Wisdom then is not the same as knowledge.  It is instead the capacity to reflect on experience and get out of it the proper meaning that has value – the meaning that is useful to obliterating, reducing or preventing suffering.  For if this is not wisdom then what can wisdom be that is useful to us?  We love wisdom because it is the wise reflection that sees existence in a light that is both purposeful to us and serene in acknowledgement of the purposelessness or meaninglessness of existence.  Existence is meaningless, but wisdom is meaningful, for it is wisdom that makes humans capable of generating meaning out of experience.  It finds meaning in otherwise senseless sense perceptions, and uses that meaning, that interpretation of something, to act, think and experience the world in a way that reduces suffering and therefore allows both the wise and those who are influenced by the wise (whether through instruction or wise legislation) to live both more pain-free lives through ethics and more meaningful lives through the pursuit and activity of wisdom.  Wisdom in its highest state acts as constant pondering, not proclaiming.  Those who are the wisest are forever in the search of wisdom; forever taking their experiences and reflecting on them in a way to better understand.  Forever swimming in the perhaps limitless seas of human thought, rather than living the banal life of the average on shore.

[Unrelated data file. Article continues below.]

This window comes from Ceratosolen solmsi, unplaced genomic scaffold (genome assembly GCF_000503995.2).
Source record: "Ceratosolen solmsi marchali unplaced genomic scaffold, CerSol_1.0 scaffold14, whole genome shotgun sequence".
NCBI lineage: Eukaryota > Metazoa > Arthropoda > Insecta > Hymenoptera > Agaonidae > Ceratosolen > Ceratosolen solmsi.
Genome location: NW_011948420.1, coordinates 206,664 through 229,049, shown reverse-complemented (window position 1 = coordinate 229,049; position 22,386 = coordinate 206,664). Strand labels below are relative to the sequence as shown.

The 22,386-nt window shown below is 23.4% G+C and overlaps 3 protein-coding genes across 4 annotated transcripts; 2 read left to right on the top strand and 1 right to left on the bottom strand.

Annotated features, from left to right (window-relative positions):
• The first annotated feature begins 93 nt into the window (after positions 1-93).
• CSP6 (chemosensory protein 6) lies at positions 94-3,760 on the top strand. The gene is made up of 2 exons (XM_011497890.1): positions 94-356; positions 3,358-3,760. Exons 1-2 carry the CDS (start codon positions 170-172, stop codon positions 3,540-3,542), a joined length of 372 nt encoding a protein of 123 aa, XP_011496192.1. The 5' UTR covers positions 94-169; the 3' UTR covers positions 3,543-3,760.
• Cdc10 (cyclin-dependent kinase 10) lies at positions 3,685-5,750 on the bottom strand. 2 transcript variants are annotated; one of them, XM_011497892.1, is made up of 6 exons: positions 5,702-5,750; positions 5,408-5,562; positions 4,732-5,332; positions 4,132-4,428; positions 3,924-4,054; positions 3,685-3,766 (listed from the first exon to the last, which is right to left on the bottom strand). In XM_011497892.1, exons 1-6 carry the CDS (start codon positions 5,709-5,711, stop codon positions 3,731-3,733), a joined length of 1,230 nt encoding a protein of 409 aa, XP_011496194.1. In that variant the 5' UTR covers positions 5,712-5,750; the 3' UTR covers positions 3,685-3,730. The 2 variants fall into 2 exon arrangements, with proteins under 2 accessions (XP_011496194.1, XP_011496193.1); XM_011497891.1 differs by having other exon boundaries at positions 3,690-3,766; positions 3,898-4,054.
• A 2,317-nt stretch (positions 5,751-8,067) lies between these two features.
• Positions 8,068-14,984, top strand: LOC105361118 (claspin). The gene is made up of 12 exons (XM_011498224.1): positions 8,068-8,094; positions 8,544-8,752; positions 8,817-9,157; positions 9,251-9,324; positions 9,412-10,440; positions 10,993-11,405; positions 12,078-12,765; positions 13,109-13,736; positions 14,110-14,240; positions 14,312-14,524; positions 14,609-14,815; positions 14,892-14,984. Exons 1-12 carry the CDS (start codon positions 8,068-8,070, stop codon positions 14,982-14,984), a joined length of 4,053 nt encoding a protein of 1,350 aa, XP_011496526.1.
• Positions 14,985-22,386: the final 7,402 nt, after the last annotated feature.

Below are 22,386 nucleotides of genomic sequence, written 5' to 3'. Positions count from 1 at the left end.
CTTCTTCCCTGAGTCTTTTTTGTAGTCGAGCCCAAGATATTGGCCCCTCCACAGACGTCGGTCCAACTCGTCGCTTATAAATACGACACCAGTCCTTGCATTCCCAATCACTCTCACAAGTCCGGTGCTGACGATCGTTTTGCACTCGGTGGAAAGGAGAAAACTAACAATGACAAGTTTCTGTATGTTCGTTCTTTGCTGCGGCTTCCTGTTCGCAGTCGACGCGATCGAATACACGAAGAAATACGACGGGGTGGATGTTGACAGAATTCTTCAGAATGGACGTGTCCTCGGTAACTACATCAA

It is the wise man who both says he knows nothing about reality and is not concerned about reality but with the world.  He is concerned with understanding and acting properly in the world, regardless of the fundamental nature of everything.  Pragmatically there is no distinction between Materialism and Dualism.  As long as one views the primary concern as getting rid of suffering, and that it is sentient beings that suffer, whether there consciousness is separate in some way from the material realm is inconsequential, as long as both parties are in agreement that what matters is knowing and acting in a way that provides desirable consequences for these desiring beings, these desiring minds.

Though it is wisdom that develops attitudes and beliefs about existence and the world, it is not the primary faculty of action.  There are many faculties or motives of human action, but the primary one (arguably the only) of moral action is compassion.  Many philosophers (Schopenhauer being one of the main ones) argue that only compassion can be sufficient of (so therefore would be necessary for) moral intent, for it is only when we are compassionate that we value the well-being of others for their own sake, without regard to our own.  Just as it is the aesthetic mode of being, that sees existence through disinterested appreciation, so ethical mode of being is one that sees the ethical obligations towards others disinterested of the potential benefits one can gain from such actions.  Art is ethical because it alleviates suffering; and Ethics is beautiful because it is a personally disinterested perception or mode of being that can still feel good – the goodness of the Good Will.  But as aesthetics has us see existence as “intrinsically” good, ethics sees our world as intrinsically “potentially” good through normative claims.  That is – it is the ethical view of existence which “says” that existence is not inherently good but has the inherent potential for goodness through human motives, actions and states of being that are ethical.  That are focused on or embody the normative realm, which is a non-existent world where no one suffers and everyone embodies this good will of compassion and universal love for all beings.